Bagging the Wainwrights: Appreciating England's Mountains Content from the guide to life, the universe and everything

Bagging the Wainwrights: Appreciating England's Mountains

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A panoramic view of Wainright mountains.

In the 1950s and 1960s, Alfred Wainwright spent his free time walking the fells of his beloved Lakeland, and his nights painstakingly hand writing and illustrating his pictorial guides to those fells. These seven volumes have become the definitive guide to the mountains of England's Lake District1.

To climb all the Wainwrights is no small undertaking, but with a little organisation and application is more than achievable for all but the most timid and unfit.

Ironically, perhaps, Wainwright himself could not lay claim to having fully bagged all the Wainwrights. He had little head for precipitous heights, and so never gained the very summit of Helm Crag, which requires some use of hands as well as feet and overlooks a significant drop to the valley below. While it does demand some nerve, it is by no means a rock climb, and on a still, dry day should be doable by anyone.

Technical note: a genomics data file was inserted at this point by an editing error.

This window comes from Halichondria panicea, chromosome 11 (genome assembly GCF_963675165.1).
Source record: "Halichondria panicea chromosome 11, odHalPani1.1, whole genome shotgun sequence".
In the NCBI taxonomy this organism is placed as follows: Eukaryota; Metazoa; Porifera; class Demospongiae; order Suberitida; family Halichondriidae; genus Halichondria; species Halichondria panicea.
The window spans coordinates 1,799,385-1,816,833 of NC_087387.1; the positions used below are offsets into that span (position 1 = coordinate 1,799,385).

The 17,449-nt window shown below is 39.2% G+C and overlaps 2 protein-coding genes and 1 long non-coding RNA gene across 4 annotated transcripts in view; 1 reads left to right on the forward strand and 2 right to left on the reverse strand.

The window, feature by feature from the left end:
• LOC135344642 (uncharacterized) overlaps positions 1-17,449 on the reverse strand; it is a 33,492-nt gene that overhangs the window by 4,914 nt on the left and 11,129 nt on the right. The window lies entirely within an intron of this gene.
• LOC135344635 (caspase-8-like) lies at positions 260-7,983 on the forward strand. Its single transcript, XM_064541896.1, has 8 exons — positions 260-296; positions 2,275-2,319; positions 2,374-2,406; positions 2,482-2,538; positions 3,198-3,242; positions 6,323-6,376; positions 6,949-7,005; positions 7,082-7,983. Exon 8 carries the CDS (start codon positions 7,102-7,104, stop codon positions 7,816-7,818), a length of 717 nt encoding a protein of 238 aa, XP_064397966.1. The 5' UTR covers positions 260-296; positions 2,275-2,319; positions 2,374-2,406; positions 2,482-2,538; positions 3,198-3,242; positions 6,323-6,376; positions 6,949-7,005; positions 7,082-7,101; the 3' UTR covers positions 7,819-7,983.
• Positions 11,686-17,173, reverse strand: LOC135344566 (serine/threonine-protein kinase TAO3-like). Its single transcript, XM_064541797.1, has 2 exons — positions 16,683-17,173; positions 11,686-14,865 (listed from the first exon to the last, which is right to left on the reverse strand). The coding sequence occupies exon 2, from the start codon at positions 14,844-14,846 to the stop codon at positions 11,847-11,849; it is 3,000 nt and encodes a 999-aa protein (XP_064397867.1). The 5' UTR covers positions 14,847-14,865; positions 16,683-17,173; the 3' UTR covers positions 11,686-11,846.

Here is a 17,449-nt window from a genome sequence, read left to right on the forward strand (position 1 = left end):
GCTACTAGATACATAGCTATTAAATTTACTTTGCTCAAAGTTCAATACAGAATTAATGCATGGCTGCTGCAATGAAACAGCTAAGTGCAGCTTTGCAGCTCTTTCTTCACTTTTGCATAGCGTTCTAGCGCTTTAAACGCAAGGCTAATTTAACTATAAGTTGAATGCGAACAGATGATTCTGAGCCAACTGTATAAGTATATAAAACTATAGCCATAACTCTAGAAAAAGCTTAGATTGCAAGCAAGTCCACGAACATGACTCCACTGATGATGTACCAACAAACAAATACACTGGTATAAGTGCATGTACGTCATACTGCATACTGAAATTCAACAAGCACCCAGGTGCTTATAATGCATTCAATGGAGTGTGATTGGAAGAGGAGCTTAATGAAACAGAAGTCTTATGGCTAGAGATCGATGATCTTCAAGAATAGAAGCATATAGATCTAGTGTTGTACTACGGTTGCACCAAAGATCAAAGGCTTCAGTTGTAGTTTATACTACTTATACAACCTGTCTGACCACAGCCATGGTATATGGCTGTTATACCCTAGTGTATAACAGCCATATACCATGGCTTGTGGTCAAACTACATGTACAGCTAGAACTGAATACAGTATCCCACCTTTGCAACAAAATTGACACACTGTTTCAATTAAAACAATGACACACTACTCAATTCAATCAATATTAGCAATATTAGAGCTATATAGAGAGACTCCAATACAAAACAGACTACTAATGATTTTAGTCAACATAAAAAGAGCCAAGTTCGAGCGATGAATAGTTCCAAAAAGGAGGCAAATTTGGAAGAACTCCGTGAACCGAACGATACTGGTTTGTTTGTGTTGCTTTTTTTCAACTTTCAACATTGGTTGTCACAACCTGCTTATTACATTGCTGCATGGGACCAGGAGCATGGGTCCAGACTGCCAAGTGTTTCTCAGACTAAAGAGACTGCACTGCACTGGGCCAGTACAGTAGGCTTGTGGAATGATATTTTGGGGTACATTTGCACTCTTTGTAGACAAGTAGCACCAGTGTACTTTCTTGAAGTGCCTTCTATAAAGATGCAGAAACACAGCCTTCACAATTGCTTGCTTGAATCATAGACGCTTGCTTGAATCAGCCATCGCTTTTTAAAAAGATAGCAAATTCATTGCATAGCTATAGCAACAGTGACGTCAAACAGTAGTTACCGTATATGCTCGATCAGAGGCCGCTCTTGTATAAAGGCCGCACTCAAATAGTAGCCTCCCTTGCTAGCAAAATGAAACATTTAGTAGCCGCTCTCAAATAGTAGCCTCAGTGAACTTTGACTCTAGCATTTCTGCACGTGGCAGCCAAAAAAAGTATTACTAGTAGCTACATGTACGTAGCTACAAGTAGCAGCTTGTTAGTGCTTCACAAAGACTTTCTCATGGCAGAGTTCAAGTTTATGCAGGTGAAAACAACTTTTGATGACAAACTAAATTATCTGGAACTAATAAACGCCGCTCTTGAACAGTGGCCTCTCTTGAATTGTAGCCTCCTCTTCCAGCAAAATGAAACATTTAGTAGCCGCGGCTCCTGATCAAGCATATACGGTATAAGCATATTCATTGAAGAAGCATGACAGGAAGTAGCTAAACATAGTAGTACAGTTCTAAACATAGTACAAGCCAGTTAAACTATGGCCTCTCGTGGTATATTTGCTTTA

There is a certain type of personality that is attracted to the challenge of bagging summits. It would be easy to fully love and appreciate the Lakeland hills, and spend one's life walking among them, and yet never climb or perhaps even see some of the fells in Wainwright's guides. The bagger, however, despite the apparent sterility of their quest, cannot help but reach a deeper appreciation of the geography of the area by virtue of having visited every significant part of its skyline at some point.

Geography

All the Wainwrights are located in the Lake District, an area of northwest England about 30 miles (48 km) wide and 40 miles (64 km) long containing all the largest natural lakes and highest mountains in the country. It's easily accessible from the M6 motorway, the best points of access being junctions 36 (if you're heading in from the south) or 40 (if you're approaching from the north).